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Class of ’94 | “It’s a very different part of your brain that edits a 5,000-word piece on the future of biopolitics, and the part of your brain that in five minutes has to rattle off a sound byte that’s going to be picked up all over the country,” Ken Baer C’94 is saying. The former speechwriter for Al Gore is talking about his newest undertaking, Democracy, a quarterly journal that aims to be an incubator for “big ideas” on the progressive side of the aisle (

Baer, who with Andrei Cherny is the journal’s co-editor and co-founder, believes that “new answers and new visions” for a changing world are what the center-left most needs to regain an edge in the voting booth. “We haven’t provided that [and are] basically trying to sell the same stuff over and over again.

“Every campaign is about prescription drugs,” he points out. “And how to improve our schools: ‘Build more and give teachers a raise.’” While that may be necessary, he questions whether it’s enough and whether today’s educational system should still resemble the one that his grandmother attended.

In asking and attempting to answer such questions, one ofDemocracy’s models is The Public Interest, a now-defunct neoconservative journal founded four decades ago by Daniel Patrick Moynihan, Irving Kristol, Nathan Glazer, and Daniel Bell. “They never had more than 10,000 readers,” notes Baer, “and they incubated all these big, transformative ideas on the right, such as supply-side economics, the whole approach to stem cells, and on and on.”

In Democracy’s first issue, an article by Kathryn Roth-Douquet makes the progressive case for military service. “There was a whole series of comments back and forth about whether she was right or not,” Baer says. Another article asks what it means when more Americans work for employee-owned companies than belong to labor unions.

In “The New Biopolitics,” Duke University law professor Jedediah Purdy examines the potentially destabilizing male-baby boom in Asia and baby bust in Europe. “Then he floats an entirely impractical idea for how to get through it,” Baer says approvingly. (Purdy envisions Germany, Italy, and Japan entering contracts with India and China in which the European nations would subsidize education, public health, and other expenses in the developing Asian countries. In return the developing nations would commit a portion of their future Gross Domestic Product to subsidizing the public-pension plans of their investor countries.)

Baer hopes that Democracy’s second issue will spark new debates. “We have a provocative piece about urban renewal,” which essentially argues that a city like Philadelphia “is not going to revive itself by more condos and coffee houses,” he says. “Even though Center City and West Philly are much more livable, if you look at the city as a whole, it’s still on the skids, according to the metrics of poverty and job growth.”

Baer sharpened his pencil as the editorial-page editor of The Daily Pennsylvanian during the Water Buffalo controversy that garnered national headlines and added a few detours to then-Penn President Sheldon Hackney’s confirmation as chair of the National Endowment for the Humanities. “I remember those days clearly, and they taught me a lot about free speech,” he says.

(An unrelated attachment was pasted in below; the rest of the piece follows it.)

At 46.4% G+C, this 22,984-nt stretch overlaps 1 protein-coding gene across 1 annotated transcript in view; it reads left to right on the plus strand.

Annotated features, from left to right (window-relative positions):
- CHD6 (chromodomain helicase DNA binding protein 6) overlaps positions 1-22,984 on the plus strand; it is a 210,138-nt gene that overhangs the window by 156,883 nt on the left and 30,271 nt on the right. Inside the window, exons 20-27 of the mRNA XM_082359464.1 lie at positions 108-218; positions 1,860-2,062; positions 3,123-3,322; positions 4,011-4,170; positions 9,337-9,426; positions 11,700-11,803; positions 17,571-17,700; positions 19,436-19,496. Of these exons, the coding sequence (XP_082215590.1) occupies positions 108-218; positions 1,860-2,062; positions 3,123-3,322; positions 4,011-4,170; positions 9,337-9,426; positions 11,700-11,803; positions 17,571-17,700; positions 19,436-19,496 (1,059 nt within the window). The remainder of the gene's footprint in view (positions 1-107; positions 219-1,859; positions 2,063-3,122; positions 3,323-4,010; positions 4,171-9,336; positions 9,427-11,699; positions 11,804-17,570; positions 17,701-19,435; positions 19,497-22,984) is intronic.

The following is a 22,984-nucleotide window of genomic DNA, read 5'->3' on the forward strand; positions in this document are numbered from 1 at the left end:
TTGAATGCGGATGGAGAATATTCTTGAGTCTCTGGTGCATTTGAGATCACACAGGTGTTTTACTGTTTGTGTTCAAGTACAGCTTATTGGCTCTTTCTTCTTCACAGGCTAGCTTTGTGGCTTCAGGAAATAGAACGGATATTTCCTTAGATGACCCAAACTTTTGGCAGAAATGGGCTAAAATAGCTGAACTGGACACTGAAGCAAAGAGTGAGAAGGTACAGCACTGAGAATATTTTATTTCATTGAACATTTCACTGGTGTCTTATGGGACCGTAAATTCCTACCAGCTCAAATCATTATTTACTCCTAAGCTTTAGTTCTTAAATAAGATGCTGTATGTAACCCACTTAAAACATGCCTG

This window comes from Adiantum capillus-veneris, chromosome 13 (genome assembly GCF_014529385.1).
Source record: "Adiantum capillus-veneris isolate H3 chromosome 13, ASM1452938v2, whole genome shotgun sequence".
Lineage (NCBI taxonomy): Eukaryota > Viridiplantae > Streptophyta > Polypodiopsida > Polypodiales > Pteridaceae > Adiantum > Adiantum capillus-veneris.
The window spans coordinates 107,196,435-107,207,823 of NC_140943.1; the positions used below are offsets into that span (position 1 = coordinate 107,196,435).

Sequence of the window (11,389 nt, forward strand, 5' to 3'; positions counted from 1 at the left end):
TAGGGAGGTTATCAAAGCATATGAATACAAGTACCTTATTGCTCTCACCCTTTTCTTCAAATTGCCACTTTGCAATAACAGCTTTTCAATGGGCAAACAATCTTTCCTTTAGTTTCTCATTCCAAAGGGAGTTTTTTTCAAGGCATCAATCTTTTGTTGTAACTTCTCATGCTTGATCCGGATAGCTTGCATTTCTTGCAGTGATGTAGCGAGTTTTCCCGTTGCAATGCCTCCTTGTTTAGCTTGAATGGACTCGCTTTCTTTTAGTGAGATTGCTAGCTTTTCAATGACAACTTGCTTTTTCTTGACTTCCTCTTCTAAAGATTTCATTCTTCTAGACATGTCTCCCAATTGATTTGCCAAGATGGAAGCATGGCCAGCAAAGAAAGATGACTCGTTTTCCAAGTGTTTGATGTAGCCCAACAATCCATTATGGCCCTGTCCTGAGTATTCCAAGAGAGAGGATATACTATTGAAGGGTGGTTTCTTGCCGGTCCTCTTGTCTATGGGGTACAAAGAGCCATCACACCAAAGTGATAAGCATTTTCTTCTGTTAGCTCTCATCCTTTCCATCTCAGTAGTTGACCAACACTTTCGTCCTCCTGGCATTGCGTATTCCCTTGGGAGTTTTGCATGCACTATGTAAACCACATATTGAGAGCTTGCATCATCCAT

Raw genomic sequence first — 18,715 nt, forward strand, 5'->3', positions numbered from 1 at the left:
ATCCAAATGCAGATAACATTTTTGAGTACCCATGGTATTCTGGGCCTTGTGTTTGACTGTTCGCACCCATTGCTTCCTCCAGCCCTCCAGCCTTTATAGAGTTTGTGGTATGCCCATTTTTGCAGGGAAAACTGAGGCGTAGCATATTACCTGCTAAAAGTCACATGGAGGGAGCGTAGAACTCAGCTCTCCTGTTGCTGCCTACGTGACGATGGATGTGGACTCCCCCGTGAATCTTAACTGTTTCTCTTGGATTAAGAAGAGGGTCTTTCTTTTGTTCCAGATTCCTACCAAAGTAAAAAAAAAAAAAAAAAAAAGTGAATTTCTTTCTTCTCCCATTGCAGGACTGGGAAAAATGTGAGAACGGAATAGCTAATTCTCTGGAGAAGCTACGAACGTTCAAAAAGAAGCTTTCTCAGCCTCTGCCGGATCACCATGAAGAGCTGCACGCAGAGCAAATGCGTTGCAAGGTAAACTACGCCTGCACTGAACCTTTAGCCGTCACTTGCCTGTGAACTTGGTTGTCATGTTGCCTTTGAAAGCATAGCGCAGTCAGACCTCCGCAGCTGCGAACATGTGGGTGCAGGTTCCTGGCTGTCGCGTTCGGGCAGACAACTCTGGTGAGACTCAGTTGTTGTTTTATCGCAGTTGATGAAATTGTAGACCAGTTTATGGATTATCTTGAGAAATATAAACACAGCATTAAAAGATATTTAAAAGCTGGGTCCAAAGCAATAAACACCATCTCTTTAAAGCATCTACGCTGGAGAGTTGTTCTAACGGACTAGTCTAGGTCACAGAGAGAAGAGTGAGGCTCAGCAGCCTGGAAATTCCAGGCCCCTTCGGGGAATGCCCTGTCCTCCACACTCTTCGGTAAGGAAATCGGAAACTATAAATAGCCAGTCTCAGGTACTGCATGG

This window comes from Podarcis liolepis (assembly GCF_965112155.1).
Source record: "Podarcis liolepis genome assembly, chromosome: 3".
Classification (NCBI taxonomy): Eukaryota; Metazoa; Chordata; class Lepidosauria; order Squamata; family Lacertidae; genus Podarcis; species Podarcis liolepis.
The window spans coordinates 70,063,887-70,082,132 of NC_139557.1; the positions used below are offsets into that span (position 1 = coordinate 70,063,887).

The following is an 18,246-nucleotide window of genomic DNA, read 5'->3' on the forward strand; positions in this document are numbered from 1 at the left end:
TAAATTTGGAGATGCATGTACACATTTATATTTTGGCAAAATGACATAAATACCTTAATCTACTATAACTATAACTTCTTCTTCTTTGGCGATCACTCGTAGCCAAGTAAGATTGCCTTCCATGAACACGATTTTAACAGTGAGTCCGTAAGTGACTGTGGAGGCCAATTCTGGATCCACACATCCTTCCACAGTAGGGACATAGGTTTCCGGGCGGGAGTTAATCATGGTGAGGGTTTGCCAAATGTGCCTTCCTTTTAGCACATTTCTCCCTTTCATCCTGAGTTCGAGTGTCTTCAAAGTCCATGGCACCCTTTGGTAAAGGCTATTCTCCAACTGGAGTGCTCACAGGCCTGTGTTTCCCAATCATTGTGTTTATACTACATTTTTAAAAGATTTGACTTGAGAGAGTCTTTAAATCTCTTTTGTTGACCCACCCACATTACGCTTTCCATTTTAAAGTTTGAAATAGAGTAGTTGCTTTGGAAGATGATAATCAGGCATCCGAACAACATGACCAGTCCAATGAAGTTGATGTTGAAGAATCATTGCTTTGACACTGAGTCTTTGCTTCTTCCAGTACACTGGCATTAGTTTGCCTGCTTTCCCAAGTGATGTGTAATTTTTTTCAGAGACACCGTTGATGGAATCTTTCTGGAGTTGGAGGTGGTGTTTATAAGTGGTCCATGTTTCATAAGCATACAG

As an undergraduate he also worked as a research director for the campaign of former U.S. Rep. Marjorie Margolies-Mezvinsky CW’63. He did his doctoral work at the University of Oxford on a Thouron scholarship, writing about the rise of the “New Democrats” after Clinton’s election (Reinventing Democrats: The Politics of Liberalism from Reagan to Clinton, 2000). Connecting his love of writing and his fascination with politics, Baer went on to become a speechwriter for then-vice president Al Gore and worked as deputy director of speechwriting on Gore’s 2000 presidential campaign.

In 2001 he started his own communications-consulting firm, advising Senator Joseph Lieberman in his 2004 presidential bid as well as other politicians and corporate clients. Though Democracy, as a non-profit, doesn’t advocate for any candidates, Baer says he believes the Democrats’ prospects are better than they’ve been in a long time. (“Big ideas such as Bush’s are wrong, and they’re going to be rejected.”)

He also seems optimistic about the journal’s prospects. Democracy’s arrival has generated ink from New York Times columnist Maureen Dowd and other journalists. It has lined up a prominent editorial committee (including former Labor Secretary Robert Reich, Pulitzer Prize-winning journalist Leslie Gelb, and Harvard government and sociology professor Susan Rice); found writers who are thrilled to have it as a venue for their ideas; and secured a group of generous donors.

“It’s definitely a way to stay intellectually engaged and involved,” Baer says about his work. “I spend time now talking to some of the smartest minds in the country … It’s like having one big graduate seminar.”

It’s a class with viewpoints across the progressive spectrum. “We’re running something very critical of globalization by somebody who’s seen as very much part of the labor left, and we’re also running [pieces] by people who are not from there. We want them all to be talking to each other.

“Hopefully [these articles] will spur debate across the blogosphere or in the op-ed pages,” Baer says. “And maybe one day we’ll look back and say ‘That idea, that whole approach to globalization the party had, came out of our pages.’ That would be a huge success.” —S.F.

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